Discordant effects of aging on prolactin and luteinizing hormone-β messenger ribonucleic acid levels in the female rat

David A. Stewart, Marc R. Blackman, Mary Ann Kowatch, David B. Danner, George S. Roth

Research output: Contribution to journalArticlepeer-review

10 Scopus citations


To examine the molecular genetic basis for the age-related increase in PRL secretion and decrease in LH production in the rat, we measured steady state levels of PRL and LH/3 mRNA in pituitary homogenates and cell lysates from monolayer adenohypophyseal cultures. These mRNA levels were compared with the corresponding levels of immunoreactive PRL and LH in sera and culture media. Paired groups (n = 4-10/group) of intact and 4-week ovariectomized mature (6-7 months old) and old (23-25 months old) female Wistar rats were studied. Serum PRL levels were 550% higher in intact old us. mature rats (P < 0.001), whereas the corresponding pituitary homogenate levels of PRL mRNA were similar (P > 0.4). Medium PRL concentrations were 230% greater (P < 0.006) whereas cell lysate concentrations of PRL mRNA were unaltered (P > 0.2) in monolayer cultures from intact old vs. mature rats. Serum PRL levels were 650% higher (P < 0.003) and pituitary homogenate PRL mRNA levels were slightly increased (P < 0.04) in ovariectomized old us. mature rats. Neither serum LH values (P > 0.07) nor pituitary homogenate LH/3 mRNA levels (P > 0.1) differed in intact old and mature rats, whereas the corresponding medium concentrations of LH were reduced (P < 0.001). Ovariectomized old us. mature rats exhibited reductions in serum (P < 0.02) and medium (P < 0.001) LH concentrations, as well as in pituitary homogenate (P < 0.002) and cell lysate (P < 0.006) LH0 mRNA levels. Thus, these data revealed coordinate decreases with age in LH/3 mRNA and LH secretion, particularly in ovariectomized rats, suggesting an age-related alteration at or before LH/3 gene transcription. These findings parallel observations on other genes whose products change with age. In contrast, the observation that the increased secretion of PRL in old rats is accompanied by little or no increase in PRL mRNA is novel and suggests that age-related alterations in PRL gene expression proceed through a posttranscriptional mechanism.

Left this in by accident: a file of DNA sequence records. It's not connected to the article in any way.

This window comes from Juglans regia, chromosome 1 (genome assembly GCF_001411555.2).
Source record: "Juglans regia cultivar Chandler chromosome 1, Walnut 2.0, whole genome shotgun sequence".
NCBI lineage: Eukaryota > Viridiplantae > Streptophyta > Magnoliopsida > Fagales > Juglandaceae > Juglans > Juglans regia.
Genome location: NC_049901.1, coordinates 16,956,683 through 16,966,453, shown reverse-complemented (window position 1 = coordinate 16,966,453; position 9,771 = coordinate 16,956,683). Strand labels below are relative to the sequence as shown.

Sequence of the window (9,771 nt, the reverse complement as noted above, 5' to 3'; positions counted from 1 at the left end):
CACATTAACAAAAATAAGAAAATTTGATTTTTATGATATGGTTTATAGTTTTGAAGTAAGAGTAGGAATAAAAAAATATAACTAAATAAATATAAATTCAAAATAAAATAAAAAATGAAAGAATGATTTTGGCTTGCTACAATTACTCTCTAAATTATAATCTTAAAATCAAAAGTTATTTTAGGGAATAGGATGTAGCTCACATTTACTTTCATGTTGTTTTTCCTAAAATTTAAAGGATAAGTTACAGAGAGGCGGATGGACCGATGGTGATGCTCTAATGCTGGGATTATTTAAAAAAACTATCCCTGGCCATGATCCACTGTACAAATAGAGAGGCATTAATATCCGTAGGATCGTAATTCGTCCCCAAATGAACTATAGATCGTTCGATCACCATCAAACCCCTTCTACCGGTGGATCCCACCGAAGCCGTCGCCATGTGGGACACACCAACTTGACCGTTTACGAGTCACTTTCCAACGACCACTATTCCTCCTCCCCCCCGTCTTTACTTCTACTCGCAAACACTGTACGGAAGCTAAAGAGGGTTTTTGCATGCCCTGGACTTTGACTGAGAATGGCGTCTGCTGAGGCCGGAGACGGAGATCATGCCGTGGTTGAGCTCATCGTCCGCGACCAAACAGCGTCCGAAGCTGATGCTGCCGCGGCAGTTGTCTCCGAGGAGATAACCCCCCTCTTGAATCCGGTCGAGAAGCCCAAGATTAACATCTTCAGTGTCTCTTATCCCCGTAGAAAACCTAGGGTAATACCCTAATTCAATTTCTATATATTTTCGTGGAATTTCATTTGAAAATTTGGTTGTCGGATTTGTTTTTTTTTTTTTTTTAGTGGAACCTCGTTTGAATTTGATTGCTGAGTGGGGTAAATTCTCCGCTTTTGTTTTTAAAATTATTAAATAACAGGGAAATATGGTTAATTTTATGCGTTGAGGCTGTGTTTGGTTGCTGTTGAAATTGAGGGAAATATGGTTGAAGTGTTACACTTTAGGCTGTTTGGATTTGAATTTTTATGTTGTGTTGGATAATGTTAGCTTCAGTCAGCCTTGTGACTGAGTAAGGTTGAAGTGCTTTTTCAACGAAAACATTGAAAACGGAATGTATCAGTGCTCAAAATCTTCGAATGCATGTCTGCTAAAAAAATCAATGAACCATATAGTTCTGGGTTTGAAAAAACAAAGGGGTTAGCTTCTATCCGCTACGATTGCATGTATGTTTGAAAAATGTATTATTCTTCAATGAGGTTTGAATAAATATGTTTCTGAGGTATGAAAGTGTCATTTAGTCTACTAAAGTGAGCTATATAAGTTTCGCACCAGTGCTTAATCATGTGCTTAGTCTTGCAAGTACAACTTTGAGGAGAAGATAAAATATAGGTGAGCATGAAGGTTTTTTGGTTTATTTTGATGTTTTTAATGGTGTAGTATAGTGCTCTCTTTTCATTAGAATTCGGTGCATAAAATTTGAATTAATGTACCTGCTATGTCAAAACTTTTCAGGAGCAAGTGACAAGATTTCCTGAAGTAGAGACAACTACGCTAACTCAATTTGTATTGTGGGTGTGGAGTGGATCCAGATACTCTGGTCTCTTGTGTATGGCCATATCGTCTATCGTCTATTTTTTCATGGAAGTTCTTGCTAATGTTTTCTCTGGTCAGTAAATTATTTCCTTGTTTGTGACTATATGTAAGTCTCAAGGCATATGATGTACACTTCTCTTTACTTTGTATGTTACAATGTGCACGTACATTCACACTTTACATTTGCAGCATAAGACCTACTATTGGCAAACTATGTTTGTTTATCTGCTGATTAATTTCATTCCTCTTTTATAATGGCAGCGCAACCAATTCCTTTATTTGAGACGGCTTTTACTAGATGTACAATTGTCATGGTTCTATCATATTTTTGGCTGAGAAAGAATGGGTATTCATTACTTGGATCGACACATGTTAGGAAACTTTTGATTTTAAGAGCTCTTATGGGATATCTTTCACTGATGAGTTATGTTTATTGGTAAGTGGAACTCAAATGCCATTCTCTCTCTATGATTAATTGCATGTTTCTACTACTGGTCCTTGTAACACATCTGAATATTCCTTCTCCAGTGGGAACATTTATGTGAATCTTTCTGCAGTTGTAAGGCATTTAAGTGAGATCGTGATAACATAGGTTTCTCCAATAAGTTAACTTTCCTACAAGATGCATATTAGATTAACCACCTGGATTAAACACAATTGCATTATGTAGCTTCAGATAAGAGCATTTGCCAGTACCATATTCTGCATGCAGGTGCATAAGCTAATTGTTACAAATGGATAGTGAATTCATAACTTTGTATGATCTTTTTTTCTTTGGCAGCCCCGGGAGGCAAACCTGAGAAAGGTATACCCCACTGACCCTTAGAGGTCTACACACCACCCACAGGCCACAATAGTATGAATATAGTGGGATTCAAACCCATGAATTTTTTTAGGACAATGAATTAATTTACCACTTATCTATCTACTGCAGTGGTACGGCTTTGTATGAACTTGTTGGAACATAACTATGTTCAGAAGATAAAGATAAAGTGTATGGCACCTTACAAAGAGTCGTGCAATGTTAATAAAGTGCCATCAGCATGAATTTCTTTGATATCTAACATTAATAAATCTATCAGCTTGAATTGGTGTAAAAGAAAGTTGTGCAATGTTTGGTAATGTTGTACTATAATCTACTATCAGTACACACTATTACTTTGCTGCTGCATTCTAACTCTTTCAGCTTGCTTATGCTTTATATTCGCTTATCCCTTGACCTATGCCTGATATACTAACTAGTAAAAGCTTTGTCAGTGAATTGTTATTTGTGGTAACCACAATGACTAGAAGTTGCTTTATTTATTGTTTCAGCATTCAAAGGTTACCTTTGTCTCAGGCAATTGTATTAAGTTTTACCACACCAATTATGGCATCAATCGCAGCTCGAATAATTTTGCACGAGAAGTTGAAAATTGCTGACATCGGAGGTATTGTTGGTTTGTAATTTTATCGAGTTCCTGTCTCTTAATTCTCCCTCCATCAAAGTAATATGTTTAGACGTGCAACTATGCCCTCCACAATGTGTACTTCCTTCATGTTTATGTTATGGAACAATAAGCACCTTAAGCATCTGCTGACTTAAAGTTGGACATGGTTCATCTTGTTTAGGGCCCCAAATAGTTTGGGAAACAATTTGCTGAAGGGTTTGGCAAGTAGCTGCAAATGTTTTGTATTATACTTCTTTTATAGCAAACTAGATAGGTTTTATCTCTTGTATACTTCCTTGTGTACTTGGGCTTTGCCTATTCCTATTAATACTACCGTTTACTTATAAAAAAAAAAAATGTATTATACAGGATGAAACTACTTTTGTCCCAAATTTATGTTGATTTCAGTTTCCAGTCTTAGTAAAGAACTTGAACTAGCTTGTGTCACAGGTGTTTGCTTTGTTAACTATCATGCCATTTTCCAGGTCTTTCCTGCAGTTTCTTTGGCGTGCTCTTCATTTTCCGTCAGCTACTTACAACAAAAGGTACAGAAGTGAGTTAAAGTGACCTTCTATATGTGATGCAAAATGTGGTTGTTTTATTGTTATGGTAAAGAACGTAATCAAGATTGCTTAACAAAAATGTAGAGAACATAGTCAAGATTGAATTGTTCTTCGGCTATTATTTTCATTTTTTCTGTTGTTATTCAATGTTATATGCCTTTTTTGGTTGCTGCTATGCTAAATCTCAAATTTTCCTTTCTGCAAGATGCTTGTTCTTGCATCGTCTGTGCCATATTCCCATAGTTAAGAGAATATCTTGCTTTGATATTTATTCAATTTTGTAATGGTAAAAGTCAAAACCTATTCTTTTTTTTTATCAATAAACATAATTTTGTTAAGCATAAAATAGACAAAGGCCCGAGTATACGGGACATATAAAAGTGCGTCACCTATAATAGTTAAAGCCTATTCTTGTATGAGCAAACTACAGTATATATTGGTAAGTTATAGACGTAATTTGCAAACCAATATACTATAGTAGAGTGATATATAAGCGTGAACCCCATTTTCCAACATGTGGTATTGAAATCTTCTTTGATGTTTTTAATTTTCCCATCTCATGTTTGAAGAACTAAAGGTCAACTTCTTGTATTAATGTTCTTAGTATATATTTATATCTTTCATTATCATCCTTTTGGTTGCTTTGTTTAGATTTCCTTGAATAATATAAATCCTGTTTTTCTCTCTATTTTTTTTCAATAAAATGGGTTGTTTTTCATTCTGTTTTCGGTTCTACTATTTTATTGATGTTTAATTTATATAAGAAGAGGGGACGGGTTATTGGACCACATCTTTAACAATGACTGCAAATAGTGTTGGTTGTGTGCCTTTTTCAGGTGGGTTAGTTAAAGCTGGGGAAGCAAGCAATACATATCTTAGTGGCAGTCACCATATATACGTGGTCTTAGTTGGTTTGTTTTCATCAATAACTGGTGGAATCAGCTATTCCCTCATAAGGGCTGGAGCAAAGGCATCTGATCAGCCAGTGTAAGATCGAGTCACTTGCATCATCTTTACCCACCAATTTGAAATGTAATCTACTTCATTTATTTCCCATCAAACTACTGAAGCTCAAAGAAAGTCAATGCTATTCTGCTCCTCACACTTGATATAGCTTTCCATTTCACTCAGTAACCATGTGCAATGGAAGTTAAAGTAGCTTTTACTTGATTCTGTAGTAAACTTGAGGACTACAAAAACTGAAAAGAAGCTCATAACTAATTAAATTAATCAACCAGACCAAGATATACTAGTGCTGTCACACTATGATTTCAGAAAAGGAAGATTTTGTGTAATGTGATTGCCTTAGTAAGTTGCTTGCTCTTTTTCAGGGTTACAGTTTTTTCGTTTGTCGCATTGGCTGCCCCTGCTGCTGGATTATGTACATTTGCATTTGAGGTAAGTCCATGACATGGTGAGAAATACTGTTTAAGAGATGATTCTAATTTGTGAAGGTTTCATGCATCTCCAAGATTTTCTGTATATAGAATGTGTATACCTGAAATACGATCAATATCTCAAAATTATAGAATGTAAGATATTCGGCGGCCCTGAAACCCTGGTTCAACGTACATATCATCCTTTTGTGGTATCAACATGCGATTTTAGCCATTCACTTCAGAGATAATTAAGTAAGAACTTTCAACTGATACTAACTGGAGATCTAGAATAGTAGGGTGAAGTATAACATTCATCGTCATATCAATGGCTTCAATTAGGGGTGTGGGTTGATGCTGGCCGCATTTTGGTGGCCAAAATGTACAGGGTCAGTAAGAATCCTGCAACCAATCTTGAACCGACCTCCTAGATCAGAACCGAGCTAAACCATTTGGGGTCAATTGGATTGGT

Original languageEnglish (US)
Pages (from-to)773-778
Number of pages6
Issue number2
StatePublished - Feb 1990

ASJC Scopus subject areas

  • Endocrinology


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